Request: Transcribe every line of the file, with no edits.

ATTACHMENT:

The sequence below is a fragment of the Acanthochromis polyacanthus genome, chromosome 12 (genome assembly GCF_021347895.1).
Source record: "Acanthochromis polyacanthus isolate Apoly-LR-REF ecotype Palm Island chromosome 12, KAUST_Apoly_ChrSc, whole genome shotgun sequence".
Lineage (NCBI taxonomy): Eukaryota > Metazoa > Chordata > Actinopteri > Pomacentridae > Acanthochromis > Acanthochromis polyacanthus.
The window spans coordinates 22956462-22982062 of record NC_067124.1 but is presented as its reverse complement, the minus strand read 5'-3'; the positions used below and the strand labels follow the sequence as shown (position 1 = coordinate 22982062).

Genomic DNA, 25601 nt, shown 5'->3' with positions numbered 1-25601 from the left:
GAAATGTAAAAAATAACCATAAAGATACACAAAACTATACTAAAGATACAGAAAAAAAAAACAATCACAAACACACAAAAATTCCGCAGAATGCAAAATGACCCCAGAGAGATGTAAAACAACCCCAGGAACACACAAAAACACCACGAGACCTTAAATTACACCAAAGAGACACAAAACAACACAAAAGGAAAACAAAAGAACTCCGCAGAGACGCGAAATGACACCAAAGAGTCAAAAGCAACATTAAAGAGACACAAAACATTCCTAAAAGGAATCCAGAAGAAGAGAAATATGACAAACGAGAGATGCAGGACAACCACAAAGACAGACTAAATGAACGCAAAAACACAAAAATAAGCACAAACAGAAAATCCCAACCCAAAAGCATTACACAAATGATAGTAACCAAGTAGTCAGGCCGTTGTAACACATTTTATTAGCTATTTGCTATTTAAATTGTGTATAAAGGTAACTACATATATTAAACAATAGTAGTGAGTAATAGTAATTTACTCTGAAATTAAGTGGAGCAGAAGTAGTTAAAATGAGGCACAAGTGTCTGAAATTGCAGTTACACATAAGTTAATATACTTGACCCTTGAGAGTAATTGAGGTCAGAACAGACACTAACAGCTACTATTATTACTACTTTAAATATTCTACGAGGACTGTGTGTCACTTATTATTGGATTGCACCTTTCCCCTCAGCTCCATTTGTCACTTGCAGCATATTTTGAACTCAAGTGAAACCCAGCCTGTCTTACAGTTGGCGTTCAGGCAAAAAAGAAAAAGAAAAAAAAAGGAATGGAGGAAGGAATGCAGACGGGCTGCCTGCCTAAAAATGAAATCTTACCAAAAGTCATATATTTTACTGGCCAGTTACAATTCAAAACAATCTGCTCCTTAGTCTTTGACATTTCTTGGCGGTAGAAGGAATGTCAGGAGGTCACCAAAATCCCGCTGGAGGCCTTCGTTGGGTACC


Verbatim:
The sequence below is a fragment of the Acanthochromis polyacanthus genome, chromosome 12 (genome assembly GCF_021347895.1).
Source record: "Acanthochromis polyacanthus isolate Apoly-LR-REF ecotype Palm Island chromosome 12, KAUST_Apoly_ChrSc, whole genome shotgun sequence".
Lineage (NCBI taxonomy): Eukaryota > Metazoa > Chordata > Actinopteri > Pomacentridae > Acanthochromis > Acanthochromis polyacanthus.
The window spans coordinates 22956462-22982062 of record NC_067124.1 but is presented as its reverse complement, the minus strand read 5'-3'; the positions used below and the strand labels follow the sequence as shown (position 1 = coordinate 22982062).

Genomic DNA, 25601 nt, shown 5'->3' with positions numbered 1-25601 from the left:
GAAATGTAAAAAATAACCATAAAGATACACAAAACTATACTAAAGATACAGAAAAAAAAAACAATCACAAACACACAAAAATTCCGCAGAATGCAAAATGACCCCAGAGAGATGTAAAACAACCCCAGGAACACACAAAAACACCACGAGACCTTAAATTACACCAAAGAGACACAAAACAACACAAAAGGAAAACAAAAGAACTCCGCAGAGACGCGAAATGACACCAAAGAGTCAAAAGCAACATTAAAGAGACACAAAACATTCCTAAAAGGAATCCAGAAGAAGAGAAATATGACAAACGAGAGATGCAGGACAACCACAAAGACAGACTAAATGAACGCAAAAACACAAAAATAAGCACAAACAGAAAATCCCAACCCAAAAGCATTACACAAATGATAGTAACCAAGTAGTCAGGCCGTTGTAACACATTTTATTAGCTATTTGCTATTTAAATTGTGTATAAAGGTAACTACATATATTAAACAATAGTAGTGAGTAATAGTAATTTACTCTGAAATTAAGTGGAGCAGAAGTAGTTAAAATGAGGCACAAGTGTCTGAAATTGCAGTTACACATAAGTTAATATACTTGACCCTTGAGAGTAATTGAGGTCAGAACAGACACTAACAGCTACTATTATTACTACTTTAAATATTCTACGAGGACTGTGTGTCACTTATTATTGGATTGCACCTTTCCCCTCAGCTCCATTTGTCACTTGCAGCATATTTTGAACTCAAGTGAAACCCAGCCTGTCTTACAGTTGGCGTTCAGGCAAAAAAGAAAAAGAAAAAAAAAGGAATGGAGGAAGGAATGCAGACGGGCTGCCTGCCTAAAAATGAAATCTTACCAAAAGTCATATATTTTACTGGCCAGTTACAATTCAAAACAATCTGCTCCTTAGTCTTTGACATTTCTTGGCGGTAGAAGGAATGTCAGGAGGTCACCAAAATCCCGCTGGAGGCCTTCGTTGGGTACC